Google reCAPTCHA used by Phishing Attackers


Thousands of phishing emails threaten Microsoft users to obtain their Office 365 credentials during an active attack. The attackers add to the campaign an air of authenticity by the use of a bogus Google reCAPTCHA scheme and top domain landing pages which include symbols of victims' organizations. Though more than 2,500 phishing emails connected with the campaign have been blocked by the organization. Security company Zscaler's Threat Analysis Unit, ThreatLabZ, has noticed that since December 2020 phishing is increasing, with mostly senior staff working in the banking industry being targeted. 

Google reCAPTCHA is a service that effectively prevents spam and misuse on websites by using a Turing test to separate human beings and bots (by asking the user to click on a fire hydrant out of a series of images, for instance). The campaign starts with an attacker sending phishing emails to targets, which tend to come from some kind of single contact system to simplify corporate communication. There is a malicious email attachment in the email. The victims are diverted to a .xyz phishing website, which is masked by the official Google reCAPTCHA page, to trick visitors when they open the embedded HTML file. This shows that an attacker has done his research which allows him to configure his landing pages to fit his victim's profile, also making the attack more credible. Phishing emails claim to be programmed emails from the unified communication resources of victimizations which say they have a voice message link.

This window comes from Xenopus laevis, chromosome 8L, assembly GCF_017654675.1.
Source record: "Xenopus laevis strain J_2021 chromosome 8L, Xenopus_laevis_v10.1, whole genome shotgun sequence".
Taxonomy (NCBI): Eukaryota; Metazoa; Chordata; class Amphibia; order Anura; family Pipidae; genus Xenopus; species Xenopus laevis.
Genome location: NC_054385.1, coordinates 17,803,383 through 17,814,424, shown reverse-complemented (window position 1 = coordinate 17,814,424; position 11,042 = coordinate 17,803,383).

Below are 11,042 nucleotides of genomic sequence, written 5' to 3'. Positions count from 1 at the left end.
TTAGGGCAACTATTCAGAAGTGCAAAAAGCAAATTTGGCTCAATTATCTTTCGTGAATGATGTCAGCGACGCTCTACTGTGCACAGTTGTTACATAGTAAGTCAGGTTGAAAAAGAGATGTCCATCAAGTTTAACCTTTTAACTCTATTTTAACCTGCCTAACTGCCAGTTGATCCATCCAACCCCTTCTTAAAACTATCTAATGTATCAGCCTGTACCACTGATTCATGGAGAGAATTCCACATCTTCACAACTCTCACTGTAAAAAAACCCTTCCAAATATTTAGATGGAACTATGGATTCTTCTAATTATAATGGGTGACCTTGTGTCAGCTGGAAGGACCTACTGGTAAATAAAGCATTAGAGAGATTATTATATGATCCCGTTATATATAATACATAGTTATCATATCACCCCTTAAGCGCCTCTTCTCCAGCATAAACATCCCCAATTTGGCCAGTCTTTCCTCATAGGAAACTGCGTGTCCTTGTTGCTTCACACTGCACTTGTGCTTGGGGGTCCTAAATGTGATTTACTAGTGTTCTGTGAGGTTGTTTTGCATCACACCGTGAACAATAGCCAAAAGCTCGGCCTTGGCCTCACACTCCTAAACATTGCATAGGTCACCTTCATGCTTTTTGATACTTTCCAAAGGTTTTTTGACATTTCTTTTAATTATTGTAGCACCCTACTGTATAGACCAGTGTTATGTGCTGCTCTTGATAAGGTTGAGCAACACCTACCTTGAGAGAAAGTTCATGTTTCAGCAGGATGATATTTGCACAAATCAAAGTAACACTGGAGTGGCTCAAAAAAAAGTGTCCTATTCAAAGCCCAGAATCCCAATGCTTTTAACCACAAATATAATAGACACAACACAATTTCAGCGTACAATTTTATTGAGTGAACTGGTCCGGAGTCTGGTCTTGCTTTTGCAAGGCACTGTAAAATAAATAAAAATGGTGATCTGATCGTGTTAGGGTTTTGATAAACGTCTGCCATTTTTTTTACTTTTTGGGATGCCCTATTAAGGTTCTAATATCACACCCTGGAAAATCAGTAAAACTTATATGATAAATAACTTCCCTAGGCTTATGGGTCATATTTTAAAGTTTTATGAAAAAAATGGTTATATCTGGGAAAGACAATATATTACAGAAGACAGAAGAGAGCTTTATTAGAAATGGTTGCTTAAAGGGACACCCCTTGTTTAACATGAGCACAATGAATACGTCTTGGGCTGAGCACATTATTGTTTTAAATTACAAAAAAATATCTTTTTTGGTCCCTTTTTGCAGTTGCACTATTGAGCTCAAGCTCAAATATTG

Following, checking the reCAPTCHA, the victims will be sent to a false Microsoft login page. When victims submit their username and password, they are encouraged to add credibility to the campaign by falsifying a message " validation successful." The researchers added that “Users are then shown a recording of a voicemail message that they can play, allowing threat actors to avoid suspicion.” 

"These attacks can be categorized as BEC [business email compromise] although the sender, in this case, involves the use of popular unified communication systems used by the organizations," Gayathri Anbalagan, the lead researcher on the Zscaler study points out. "We are not able to attribute this campaign to a specific threat actor but looking at the operational theme and the target profiles, it is likely to be a single coordinated campaign." 

“Similar phishing campaigns utilizing fake Google reCAPTCHA have been observed for several years, but this specific campaign targeting executives across specific industry verticals started in December 2020,” noted researchers. Phishing attackers have also acquired multiple approaches to make the scams look more credible, such as Google Translate or customized font.